In the bathroom of this Master Suite was one of these shower habitats and it was great. It was a conversion from a stall shower.

        It had all the features; but closing the doors and setting to steam was by far the best. I always wanted one after that but never did oblige myself.

        Thanks for the cool memory.


    3. Carlee says:

      That’s what I was thinking- maintenance alone would be costly/time consuming. We live in a house built in 1961 with many original features- keeping up with a few things around here has sent us on a wild goose chase to find the right people/person to do the job we need. A place like this could need many things fixed often, aside from day to day care. But I love it and would totally live there if I could afford it and have a butler. Haha

    4. Karen L Strickland says:

      We have one ( bought a house built in the late 70’s ) with the original manual and it has a printed face page with the # 205 hand typed. So at least 205 were built ?

  2. Dan Hoyer says:

    Actually I was the first to identify it. 😉 LOL…I just couldn’t remember what it was called. As soon as I read the email, I looked at the photos and saw it! First one of those I ever saw in operation…. Xanadu house in Wisconsin Dells! “The home of the future!” Fore some reason “Personal Environment” was stuck in my head. I was awestruck as a 14 year old when I saw that house.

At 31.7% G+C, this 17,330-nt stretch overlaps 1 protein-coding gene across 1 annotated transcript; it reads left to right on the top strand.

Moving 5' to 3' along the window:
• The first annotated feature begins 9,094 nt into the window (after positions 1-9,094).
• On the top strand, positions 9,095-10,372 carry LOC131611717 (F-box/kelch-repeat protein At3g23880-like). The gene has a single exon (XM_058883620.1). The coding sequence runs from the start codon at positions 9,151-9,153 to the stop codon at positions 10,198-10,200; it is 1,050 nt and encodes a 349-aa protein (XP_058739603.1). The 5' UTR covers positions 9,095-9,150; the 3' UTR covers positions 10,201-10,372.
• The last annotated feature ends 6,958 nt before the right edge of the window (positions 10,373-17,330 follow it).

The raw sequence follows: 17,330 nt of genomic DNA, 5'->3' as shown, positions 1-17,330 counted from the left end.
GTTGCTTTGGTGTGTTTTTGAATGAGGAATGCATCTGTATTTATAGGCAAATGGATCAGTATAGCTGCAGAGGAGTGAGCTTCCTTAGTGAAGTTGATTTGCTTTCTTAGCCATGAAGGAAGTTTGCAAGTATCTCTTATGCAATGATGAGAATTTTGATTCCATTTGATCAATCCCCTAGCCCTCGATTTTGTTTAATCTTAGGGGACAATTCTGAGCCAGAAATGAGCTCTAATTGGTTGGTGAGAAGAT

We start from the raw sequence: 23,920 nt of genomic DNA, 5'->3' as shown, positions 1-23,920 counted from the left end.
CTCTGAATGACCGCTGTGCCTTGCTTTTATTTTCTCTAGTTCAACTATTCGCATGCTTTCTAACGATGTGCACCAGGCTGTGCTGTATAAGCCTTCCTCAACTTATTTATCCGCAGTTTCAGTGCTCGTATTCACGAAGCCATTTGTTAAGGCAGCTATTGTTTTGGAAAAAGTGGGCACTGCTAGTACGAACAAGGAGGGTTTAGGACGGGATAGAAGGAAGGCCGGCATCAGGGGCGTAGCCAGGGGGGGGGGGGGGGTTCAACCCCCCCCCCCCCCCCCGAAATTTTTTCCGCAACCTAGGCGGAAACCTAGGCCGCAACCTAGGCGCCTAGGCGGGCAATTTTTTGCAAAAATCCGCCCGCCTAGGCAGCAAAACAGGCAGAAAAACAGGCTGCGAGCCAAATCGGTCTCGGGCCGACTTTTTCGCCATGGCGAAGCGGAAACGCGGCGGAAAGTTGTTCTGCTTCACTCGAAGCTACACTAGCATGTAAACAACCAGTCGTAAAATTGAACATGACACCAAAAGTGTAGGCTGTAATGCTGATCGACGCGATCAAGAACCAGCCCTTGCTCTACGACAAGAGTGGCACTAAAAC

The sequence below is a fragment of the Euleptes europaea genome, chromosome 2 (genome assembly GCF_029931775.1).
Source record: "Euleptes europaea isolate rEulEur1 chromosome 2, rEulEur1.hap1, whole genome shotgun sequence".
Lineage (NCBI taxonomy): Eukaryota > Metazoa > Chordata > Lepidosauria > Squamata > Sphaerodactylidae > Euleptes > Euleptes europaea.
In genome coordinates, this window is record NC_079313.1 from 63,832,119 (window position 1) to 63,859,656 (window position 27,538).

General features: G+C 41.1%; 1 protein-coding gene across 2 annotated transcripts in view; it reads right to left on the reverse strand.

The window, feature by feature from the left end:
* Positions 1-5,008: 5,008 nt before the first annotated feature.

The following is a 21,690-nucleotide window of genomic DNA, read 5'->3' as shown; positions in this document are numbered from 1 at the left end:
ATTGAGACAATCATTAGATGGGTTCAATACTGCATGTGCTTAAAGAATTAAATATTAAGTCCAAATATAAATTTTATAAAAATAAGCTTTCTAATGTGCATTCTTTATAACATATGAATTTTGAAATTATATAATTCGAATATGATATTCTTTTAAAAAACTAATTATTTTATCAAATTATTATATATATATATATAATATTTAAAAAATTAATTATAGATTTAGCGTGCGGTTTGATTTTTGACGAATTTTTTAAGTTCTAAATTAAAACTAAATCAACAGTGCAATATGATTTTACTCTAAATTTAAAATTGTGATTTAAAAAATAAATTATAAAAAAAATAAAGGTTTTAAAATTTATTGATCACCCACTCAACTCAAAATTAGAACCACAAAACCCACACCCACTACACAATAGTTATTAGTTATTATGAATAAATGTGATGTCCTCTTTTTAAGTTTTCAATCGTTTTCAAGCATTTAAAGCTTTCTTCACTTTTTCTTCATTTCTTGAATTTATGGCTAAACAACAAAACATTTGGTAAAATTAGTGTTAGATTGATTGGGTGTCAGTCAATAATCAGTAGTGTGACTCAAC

I still want a 1970s/80s future dome house! With computer control by a bunch of Commodore 64 computers… and robots. Not to mention the round bed with stereo in the headboard, and in floor Jacuzzi and in floor breakfast nook. Even the kids room had a hidden slide to get down to the lower levels.

    I’m so glad someone else was able to identify this and it is posted here now.


  3. Steve H says:

    Perhaps not the most practical fixture, but undeniably cool and of its time. It’s sort of like the extreme styles you see in Milan fashion shows. Not many will actually buy the stuff, but it does influence the design of more prosaic things. I really love the shiny curved frame (fiberglass, perhaps?). It’s so “Space 1999”!

  4. Debbie in Portland says:

    For a little perspective on how expensive the Habitat truly was: in 1978, you could buy a two-bedroom, bath-and-a-half home in Portland, Oregon for approximately the same price.

  5. Mary Elizabeth says:

    Amazing! I agree with Ineffable–I would not use the tanning bed feature. Even if it works. Talk about possible vintage nastiness. In the 1970s, you could have had your whole bathroom done for $20,000, with luxurious fixtures, etc.

  6. la573 says:

    I recall these still being in Kohler bathroom catalogs well into the ’90s too when I did bathroom renovations. I never saw one installed, either in a showroom or a home. Lots of amazing luxury fixtures in Kohler catalogs from the ’90s. Still about 15 porcelain color choices. Amazing showers and baths. Do they still make that medicine cabinet where the water shoots out from the middle of the mirror? I want one.